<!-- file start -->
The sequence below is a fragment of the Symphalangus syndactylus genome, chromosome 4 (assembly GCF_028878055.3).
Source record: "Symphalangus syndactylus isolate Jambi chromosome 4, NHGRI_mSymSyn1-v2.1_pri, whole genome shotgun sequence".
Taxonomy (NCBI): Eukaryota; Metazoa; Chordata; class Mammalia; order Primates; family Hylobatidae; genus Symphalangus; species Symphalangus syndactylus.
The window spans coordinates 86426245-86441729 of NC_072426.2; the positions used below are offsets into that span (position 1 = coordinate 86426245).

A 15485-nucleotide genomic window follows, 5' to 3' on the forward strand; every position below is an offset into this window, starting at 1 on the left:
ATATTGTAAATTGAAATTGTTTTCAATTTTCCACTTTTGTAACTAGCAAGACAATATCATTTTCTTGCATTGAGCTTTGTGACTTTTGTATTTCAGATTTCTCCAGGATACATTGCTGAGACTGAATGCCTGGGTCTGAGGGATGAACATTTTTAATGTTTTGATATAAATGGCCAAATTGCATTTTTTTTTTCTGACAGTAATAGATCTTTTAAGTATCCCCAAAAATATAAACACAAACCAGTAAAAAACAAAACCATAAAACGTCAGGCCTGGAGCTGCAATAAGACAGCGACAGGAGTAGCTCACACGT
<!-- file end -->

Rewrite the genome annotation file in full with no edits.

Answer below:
The sequence below is a fragment of the Symphalangus syndactylus genome, chromosome 4 (assembly GCF_028878055.3).
Source record: "Symphalangus syndactylus isolate Jambi chromosome 4, NHGRI_mSymSyn1-v2.1_pri, whole genome shotgun sequence".
Taxonomy (NCBI): Eukaryota; Metazoa; Chordata; class Mammalia; order Primates; family Hylobatidae; genus Symphalangus; species Symphalangus syndactylus.
The window spans coordinates 86426245-86441729 of NC_072426.2; the positions used below are offsets into that span (position 1 = coordinate 86426245).

A 15485-nucleotide genomic window follows, 5' to 3' on the forward strand; every position below is an offset into this window, starting at 1 on the left:
ATATTGTAAATTGAAATTGTTTTCAATTTTCCACTTTTGTAACTAGCAAGACAATATCATTTTCTTGCATTGAGCTTTGTGACTTTTGTATTTCAGATTTCTCCAGGATACATTGCTGAGACTGAATGCCTGGGTCTGAGGGATGAACATTTTTAATGTTTTGATATAAATGGCCAAATTGCATTTTTTTTTTCTGACAGTAATAGATCTTTTAAGTATCCCCAAAAATATAAACACAAACCAGTAAAAAACAAAACCATAAAACGTCAGGCCTGGAGCTGCAATAAGACAGCGACAGGAGTAGCTCACACGT